It can also cause variability in service quality and see managers playing favourites with servers while also controlling income by assigning shifts or cutting specific staff early, said the authors of “Tipped Out: How do Gratuities Affect Restaurant Operations?”
Tip “ownership” can cause unhealthy rivalry between staff, with tensions around the transferrance of a bar tab to a table, for example, or issues around large parties that tend to tip less or servers competing for guests who look like good tippers.
Since tips are outside of management control, it is difficult to manage service quality, and servers may tailor the service experience to their perceptions of the size of the tip.
“Tipping can create individual goals versus organizational goals, or have servers work towards individual goals, so they would work for themselves. And in the restaurant business, managers often say, ‘Treat your section like your own business,’ but we studied restaurants where… servers wouldn’t take care of guests at the front door and sections other than their own because they were just worried, or walk food, unless it’s their table, unless it’s their section,” says McAdams.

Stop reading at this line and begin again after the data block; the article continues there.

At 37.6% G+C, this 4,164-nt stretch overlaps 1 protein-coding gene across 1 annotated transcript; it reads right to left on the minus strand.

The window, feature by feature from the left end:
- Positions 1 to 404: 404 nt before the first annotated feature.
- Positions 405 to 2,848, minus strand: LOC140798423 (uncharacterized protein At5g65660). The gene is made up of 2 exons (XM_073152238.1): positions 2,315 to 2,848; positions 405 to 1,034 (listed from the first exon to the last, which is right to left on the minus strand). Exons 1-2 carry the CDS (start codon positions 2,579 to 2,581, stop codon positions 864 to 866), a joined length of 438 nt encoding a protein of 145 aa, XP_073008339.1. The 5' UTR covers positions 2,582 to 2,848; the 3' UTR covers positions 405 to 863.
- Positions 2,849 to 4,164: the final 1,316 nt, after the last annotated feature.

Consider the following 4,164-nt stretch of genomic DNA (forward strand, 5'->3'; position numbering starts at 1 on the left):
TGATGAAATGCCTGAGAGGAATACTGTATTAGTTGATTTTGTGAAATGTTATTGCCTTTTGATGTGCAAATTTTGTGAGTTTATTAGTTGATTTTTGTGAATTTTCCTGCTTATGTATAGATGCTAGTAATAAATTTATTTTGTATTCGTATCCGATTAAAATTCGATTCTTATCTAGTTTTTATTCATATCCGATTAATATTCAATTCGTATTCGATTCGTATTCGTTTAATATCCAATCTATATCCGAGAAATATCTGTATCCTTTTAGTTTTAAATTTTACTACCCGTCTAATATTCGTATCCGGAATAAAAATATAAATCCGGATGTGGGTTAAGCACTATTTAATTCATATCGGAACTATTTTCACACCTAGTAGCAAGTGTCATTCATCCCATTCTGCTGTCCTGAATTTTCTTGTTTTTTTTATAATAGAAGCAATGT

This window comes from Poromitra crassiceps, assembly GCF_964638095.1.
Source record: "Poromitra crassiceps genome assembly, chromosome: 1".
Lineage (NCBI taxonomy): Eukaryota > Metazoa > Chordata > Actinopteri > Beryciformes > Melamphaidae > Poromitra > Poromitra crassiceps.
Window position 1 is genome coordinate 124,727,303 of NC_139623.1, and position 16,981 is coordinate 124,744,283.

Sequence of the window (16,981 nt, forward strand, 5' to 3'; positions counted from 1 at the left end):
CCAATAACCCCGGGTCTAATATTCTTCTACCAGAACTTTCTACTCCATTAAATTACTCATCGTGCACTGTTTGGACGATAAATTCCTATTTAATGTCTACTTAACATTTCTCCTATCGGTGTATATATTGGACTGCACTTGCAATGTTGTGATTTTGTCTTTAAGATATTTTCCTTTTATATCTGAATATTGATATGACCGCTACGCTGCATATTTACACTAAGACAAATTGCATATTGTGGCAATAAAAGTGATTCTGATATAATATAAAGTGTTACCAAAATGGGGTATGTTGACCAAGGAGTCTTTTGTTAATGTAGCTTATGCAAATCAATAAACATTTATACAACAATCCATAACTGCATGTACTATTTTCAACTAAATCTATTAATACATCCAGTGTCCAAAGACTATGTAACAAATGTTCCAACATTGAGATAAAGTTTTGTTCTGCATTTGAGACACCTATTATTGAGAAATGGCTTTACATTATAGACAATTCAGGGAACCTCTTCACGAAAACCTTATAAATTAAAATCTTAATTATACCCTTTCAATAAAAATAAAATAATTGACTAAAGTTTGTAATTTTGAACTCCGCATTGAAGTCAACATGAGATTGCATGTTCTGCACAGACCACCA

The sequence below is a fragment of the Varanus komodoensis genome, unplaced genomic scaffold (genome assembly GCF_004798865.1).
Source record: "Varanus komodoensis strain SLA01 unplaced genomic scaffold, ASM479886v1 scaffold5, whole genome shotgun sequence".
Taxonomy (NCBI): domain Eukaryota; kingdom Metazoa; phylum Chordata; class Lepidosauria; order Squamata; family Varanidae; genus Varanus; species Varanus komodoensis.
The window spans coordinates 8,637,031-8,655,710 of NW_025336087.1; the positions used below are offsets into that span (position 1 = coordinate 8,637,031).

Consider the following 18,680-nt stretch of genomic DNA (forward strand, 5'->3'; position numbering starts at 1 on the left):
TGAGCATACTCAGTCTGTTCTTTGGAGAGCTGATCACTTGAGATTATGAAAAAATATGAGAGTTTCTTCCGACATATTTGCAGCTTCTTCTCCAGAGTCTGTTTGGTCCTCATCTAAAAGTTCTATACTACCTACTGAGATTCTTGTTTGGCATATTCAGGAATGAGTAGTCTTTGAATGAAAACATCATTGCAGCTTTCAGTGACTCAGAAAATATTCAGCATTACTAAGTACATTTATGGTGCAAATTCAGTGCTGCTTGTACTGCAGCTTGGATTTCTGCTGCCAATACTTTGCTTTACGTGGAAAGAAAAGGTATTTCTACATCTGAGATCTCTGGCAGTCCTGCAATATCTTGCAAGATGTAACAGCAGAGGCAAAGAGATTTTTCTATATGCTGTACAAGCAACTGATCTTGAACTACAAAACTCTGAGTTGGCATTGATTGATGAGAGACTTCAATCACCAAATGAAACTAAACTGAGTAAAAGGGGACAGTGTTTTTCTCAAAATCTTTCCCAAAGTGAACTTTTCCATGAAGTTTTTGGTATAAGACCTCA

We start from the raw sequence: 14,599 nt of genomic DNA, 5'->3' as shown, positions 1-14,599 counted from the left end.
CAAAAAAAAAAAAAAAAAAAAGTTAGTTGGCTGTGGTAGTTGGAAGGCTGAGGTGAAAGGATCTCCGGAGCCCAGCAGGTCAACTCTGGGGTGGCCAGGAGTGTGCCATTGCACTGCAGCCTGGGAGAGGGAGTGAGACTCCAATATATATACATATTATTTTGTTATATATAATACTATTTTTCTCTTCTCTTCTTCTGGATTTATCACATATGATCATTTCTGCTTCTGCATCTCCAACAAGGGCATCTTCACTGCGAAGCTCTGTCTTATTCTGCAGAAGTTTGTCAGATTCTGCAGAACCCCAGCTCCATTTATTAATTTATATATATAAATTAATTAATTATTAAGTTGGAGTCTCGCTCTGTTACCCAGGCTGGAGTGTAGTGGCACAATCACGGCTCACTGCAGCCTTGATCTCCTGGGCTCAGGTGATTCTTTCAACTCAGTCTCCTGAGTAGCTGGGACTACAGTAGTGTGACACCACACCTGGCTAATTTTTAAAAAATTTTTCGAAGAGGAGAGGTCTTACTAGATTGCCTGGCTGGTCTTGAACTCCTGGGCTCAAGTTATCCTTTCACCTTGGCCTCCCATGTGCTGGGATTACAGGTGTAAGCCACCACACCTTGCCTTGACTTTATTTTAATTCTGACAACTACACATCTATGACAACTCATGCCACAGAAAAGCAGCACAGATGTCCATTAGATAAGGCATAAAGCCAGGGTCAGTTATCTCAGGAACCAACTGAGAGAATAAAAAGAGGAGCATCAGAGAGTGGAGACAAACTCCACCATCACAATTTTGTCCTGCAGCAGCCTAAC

“So, as an employer, if you have people not trying to work for the long-term organizational goals, they’re working for their own short-term gain — it’s not really good alignment.”
This can also mean a lack of teamwork, with servers neglecting to help each other. And there’s the phenomenon of “quota servers” who have a fixed tip total in their minds and once that’s achieved, they shut down and service quality declines.
On the other hand, tipping can help with labour costs, as it’s easier to get servers “off the clock” during slow times because there’s less motivation to stay.
Managers can have difficulty promoting servers to salaried positions because of the possibility of earning tips as servers, says McAdams, which makes succession